Categories
Linux

How to get your Logitech DiNovo Mini to work in Ubuntu

I am writing this post because I forgot to bookmark the forum thread where I originally read the solution. So I backtracked using the .bash_history file, and compared it with an original version.

Start by unpairing the keyboard from your computer. Then open

/lib/udev/rules.d/97-bluetooth-hid2hci.rules

Remove

KERNEL=="hiddev*",

from the following line

KERNEL=="hiddev*", ATTRS{idVendor}=="046d", ATTRS{idProduct}=="c70[345abce]|c71[3bc]", \

so it looks like

ATTRS{idVendor}=="046d", ATTRS{idProduct}=="c70[345abce]|c71[3bc]", \

and reboot and pair it!

Categories
Linux

Setup PSAD in Ubuntu 9+

Psad scans your firewall log in real time. It can be configured to automatically drop packets and more. While reading the guides that are available for this I ran into a problem, there was no /etc/syslog.conf. On Ubuntu’s webpage I found this release note. It says that as of Ubuntu 9.10, syslog has been upgraded with rsyslog. This can make setting up psad a little tricky.

This guide has been tested on Ubuntu 10.04 LTS Server and 10.10 Desktop

The first thing to do is install psad:

sudo apt-get install psad

Now edit the config file:

sudo nano /etc/psad/psad.conf

Change “ENABLE_SYSLOG_FILE Y;” to “ENABLE_SYSLOG_FILE N;”. We will not need psad to read our syslog.

Another setting to review right now depending on your environment is “EMAIL_ALERT_DANGER_LEVEL”.

Set the email at the top of the config file or leave the default, root. I have root’s mail set to forward to my real email address. To forward root (or any user’s) mail: place a file named “.forward” in their home folder. Inside the file enter the email address where the mail is to go.

Restart psad:

sudo /etc/init.d/psad restart

Next: configure iptables to log the non-legitimate packets. The logging rules need to go after the accept rules but before the drop. Confusing? It was for me.

For example, my default policy for INPUT and FORWARD is to DROP. After this my accept rules for specific ports are appended. Meaning our logging rules must go at the end of the file, before they are dropped because the packets were not accepted by any previous rules.

$IPT -A INPUT -j LOG --log-prefix "firewall1 "
$IPT -A FORWARD -j LOG --log-prefix "firewall1 "

The prefix is going to allow rsyslog to filter the messages. After applying the log rules it is possible to view the end of the syslog to see if logging is working.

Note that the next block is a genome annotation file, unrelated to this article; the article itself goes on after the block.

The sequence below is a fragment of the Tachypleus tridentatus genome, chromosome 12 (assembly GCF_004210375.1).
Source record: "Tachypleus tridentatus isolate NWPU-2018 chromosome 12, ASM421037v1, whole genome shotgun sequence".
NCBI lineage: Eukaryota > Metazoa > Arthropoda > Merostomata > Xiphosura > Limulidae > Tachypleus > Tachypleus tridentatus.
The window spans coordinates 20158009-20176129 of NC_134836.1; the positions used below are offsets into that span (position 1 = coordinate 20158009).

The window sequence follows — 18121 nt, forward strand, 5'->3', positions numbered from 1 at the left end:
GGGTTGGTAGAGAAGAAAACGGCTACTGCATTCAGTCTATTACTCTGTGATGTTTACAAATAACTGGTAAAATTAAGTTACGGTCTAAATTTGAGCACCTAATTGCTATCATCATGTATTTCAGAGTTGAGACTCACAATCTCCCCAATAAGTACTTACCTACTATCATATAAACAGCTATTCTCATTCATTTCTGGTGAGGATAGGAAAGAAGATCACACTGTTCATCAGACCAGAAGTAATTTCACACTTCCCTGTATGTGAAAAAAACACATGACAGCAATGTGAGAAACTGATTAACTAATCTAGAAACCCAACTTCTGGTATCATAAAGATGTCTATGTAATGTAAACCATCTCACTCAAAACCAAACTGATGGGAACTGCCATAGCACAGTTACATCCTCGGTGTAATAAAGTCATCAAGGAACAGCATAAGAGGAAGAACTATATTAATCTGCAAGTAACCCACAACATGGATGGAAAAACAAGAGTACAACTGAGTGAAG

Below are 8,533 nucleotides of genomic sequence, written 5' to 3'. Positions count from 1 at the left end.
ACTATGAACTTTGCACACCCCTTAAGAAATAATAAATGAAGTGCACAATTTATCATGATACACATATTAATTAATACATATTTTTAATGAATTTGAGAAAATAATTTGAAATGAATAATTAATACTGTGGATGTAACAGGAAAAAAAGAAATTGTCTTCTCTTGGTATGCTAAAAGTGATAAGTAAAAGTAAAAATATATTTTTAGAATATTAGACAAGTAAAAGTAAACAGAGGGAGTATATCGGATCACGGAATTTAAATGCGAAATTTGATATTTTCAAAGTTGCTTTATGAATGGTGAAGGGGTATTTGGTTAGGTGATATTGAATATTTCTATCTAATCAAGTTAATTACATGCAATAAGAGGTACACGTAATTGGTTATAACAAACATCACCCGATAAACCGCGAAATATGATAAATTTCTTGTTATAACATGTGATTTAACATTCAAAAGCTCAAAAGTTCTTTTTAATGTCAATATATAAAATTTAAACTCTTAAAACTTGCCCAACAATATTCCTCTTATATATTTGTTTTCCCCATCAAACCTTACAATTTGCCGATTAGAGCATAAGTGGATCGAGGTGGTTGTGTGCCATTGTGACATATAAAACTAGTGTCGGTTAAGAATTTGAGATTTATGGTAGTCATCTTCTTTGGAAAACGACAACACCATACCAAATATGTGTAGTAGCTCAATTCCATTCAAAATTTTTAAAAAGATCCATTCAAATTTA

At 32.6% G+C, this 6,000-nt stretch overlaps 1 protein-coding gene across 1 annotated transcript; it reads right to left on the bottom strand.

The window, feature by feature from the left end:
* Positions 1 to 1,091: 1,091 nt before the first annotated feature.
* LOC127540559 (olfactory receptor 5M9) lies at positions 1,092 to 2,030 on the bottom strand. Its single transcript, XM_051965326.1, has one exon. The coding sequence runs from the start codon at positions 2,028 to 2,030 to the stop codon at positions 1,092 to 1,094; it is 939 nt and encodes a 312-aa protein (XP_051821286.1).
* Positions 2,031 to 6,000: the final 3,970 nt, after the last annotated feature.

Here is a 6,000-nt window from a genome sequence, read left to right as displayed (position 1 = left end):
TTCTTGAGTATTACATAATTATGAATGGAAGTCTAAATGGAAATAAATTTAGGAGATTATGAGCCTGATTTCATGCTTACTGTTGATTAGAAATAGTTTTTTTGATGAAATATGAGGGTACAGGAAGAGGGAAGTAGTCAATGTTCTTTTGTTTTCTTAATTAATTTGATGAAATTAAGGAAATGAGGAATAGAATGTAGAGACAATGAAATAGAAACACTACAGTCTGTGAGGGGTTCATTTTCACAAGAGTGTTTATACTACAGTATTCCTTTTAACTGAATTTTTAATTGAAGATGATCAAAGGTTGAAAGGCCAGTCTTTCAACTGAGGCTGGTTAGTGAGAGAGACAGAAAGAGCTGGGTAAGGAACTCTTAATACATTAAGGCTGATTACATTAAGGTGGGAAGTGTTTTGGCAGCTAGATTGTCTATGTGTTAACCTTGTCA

sudo tail /var/log/syslog

The last step is for rsyslog to send the messages that contain “firewall1” to psad’s pipe.

sudo nano /etc/rsyslog.d/50-default.conf

We are going to place our rules at the top of the file. That way we can stop “firewall1” messages from making it to any other logs.

:msg, contains, "firewall1" |/var/lib/psad/psadfifo
:msg, contains, "firewall1" ~

Note: the ~ means to discard.

That’s it! Restart rsyslog:

sudo restart rsyslog

To view psad’s status:

sudo psad --Status

Comments and suggestions are welcome!!

Categories
Linux Windows

Setup Samba on Ubuntu

Updated December 24, 2012. This works on all versions of Ubuntu.

Authenticated network file access is very helpful on your home LAN.

Install:

sudo apt-get install samba

Configuration:

sudo nano /etc/samba/smb.conf

Enter details for the share at the end of the file. Leave the rest of the file default for now. Go back later and edit it.

# Name
[shared_directory1]
# Path
path=/home/user_name/shared_directory
# Restrict access. Useful with multiple shares/users.
valid users=user_name,user_name2
# Enable write access.
read only=no

For more options visit the smb.conf man page: http://www.samba.org/samba/docs/man/manpages-3/smb.conf.5.html

Start Service:

sudo restart smbd

Note: You must restart the samba daemon for any of the above changes to take effect.

Adding users:

sudo useradd user_name --shell /bin/false
sudo smbpasswd -a user_name

Hint: Use your Windows username and password. This will grant password-less access to the share.

For more options visit the smbpasswd man page: http://www.samba.org/samba/docs/man/manpages-3/smbpasswd.5.html

Accessing the share in Windows:

In the address bar of file explorer:

\\ip\shared_directory1